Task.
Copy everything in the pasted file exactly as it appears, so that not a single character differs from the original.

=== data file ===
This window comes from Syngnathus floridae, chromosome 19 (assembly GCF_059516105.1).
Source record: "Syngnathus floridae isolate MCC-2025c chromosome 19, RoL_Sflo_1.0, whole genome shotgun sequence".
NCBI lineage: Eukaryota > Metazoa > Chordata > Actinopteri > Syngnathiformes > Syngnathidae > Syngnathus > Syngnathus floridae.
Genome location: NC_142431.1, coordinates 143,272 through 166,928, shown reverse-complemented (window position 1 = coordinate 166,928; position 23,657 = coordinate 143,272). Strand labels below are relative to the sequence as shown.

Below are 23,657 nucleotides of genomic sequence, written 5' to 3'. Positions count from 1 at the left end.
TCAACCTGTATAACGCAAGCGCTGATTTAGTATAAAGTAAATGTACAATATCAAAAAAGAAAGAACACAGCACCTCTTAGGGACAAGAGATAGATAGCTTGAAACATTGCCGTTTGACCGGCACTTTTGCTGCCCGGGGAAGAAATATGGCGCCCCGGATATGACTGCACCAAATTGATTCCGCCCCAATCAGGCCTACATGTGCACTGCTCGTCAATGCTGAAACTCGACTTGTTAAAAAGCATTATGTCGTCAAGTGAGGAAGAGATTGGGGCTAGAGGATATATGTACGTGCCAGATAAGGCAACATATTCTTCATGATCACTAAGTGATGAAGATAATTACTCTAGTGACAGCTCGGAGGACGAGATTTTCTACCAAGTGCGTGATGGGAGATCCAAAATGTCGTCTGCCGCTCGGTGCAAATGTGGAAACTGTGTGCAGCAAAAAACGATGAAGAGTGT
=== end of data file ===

This window comes from Syngnathus floridae, chromosome 19 (assembly GCF_059516105.1).
Source record: "Syngnathus floridae isolate MCC-2025c chromosome 19, RoL_Sflo_1.0, whole genome shotgun sequence".
NCBI lineage: Eukaryota > Metazoa > Chordata > Actinopteri > Syngnathiformes > Syngnathidae > Syngnathus > Syngnathus floridae.
Genome location: NC_142431.1, coordinates 143,272 through 166,928, shown reverse-complemented (window position 1 = coordinate 166,928; position 23,657 = coordinate 143,272). Strand labels below are relative to the sequence as shown.

Below are 23,657 nucleotides of genomic sequence, written 5' to 3'. Positions count from 1 at the left end.
TCAACCTGTATAACGCAAGCGCTGATTTAGTATAAAGTAAATGTACAATATCAAAAAAGAAAGAACACAGCACCTCTTAGGGACAAGAGATAGATAGCTTGAAACATTGCCGTTTGACCGGCACTTTTGCTGCCCGGGGAAGAAATATGGCGCCCCGGATATGACTGCACCAAATTGATTCCGCCCCAATCAGGCCTACATGTGCACTGCTCGTCAATGCTGAAACTCGACTTGTTAAAAAGCATTATGTCGTCAAGTGAGGAAGAGATTGGGGCTAGAGGATATATGTACGTGCCAGATAAGGCAACATATTCTTCATGATCACTAAGTGATGAAGATAATTACTCTAGTGACAGCTCGGAGGACGAGATTTTCTACCAAGTGCGTGATGGGAGATCCAAAATGTCGTCTGCCGCTCGGTGCAAATGTGGAAACTGTGTGCAGCAAAAAACGATGAAGAGTGT